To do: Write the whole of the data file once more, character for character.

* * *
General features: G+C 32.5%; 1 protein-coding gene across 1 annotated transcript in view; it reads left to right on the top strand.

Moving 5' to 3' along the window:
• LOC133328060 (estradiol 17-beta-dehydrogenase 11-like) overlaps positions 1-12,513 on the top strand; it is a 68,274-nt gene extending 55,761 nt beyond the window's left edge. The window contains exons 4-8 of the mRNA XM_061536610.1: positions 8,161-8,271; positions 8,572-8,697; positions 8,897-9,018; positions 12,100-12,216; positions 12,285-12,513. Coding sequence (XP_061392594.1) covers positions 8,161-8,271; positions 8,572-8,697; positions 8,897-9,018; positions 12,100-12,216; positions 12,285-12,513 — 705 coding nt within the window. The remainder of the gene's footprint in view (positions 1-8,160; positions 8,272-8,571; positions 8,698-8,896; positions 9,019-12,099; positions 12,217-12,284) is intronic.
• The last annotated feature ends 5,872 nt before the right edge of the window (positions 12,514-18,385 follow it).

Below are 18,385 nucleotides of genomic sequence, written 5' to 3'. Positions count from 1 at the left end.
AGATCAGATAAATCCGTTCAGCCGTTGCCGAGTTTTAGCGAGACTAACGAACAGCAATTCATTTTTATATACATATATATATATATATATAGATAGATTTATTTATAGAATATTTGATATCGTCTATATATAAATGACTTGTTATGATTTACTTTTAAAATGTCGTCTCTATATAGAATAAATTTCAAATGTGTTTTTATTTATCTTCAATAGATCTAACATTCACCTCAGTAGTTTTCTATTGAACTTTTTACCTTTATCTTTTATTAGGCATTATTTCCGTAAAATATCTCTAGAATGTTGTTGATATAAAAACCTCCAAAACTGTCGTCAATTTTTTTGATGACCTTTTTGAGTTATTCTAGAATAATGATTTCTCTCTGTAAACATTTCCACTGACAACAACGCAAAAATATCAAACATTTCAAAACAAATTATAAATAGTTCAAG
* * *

General features: G+C 32.5%; 1 protein-coding gene across 1 annotated transcript in view; it reads left to right on the top strand.

Moving 5' to 3' along the window:
• LOC133328060 (estradiol 17-beta-dehydrogenase 11-like) overlaps positions 1-12,513 on the top strand; it is a 68,274-nt gene extending 55,761 nt beyond the window's left edge. The window contains exons 4-8 of the mRNA XM_061536610.1: positions 8,161-8,271; positions 8,572-8,697; positions 8,897-9,018; positions 12,100-12,216; positions 12,285-12,513. Coding sequence (XP_061392594.1) covers positions 8,161-8,271; positions 8,572-8,697; positions 8,897-9,018; positions 12,100-12,216; positions 12,285-12,513 — 705 coding nt within the window. The remainder of the gene's footprint in view (positions 1-8,160; positions 8,272-8,571; positions 8,698-8,896; positions 9,019-12,099; positions 12,217-12,284) is intronic.
• The last annotated feature ends 5,872 nt before the right edge of the window (positions 12,514-18,385 follow it).

Below are 18,385 nucleotides of genomic sequence, written 5' to 3'. Positions count from 1 at the left end.
AGATCAGATAAATCCGTTCAGCCGTTGCCGAGTTTTAGCGAGACTAACGAACAGCAATTCATTTTTATATACATATATATATATATATATAGATAGATTTATTTATAGAATATTTGATATCGTCTATATATAAATGACTTGTTATGATTTACTTTTAAAATGTCGTCTCTATATAGAATAAATTTCAAATGTGTTTTTATTTATCTTCAATAGATCTAACATTCACCTCAGTAGTTTTCTATTGAACTTTTTACCTTTATCTTTTATTAGGCATTATTTCCGTAAAATATCTCTAGAATGTTGTTGATATAAAAACCTCCAAAACTGTCGTCAATTTTTTTGATGACCTTTTTGAGTTATTCTAGAATAATGATTTCTCTCTGTAAACATTTCCACTGACAACAACGCAAAAATATCAAACATTTCAAAACAAATTATAAATAGTTCAAG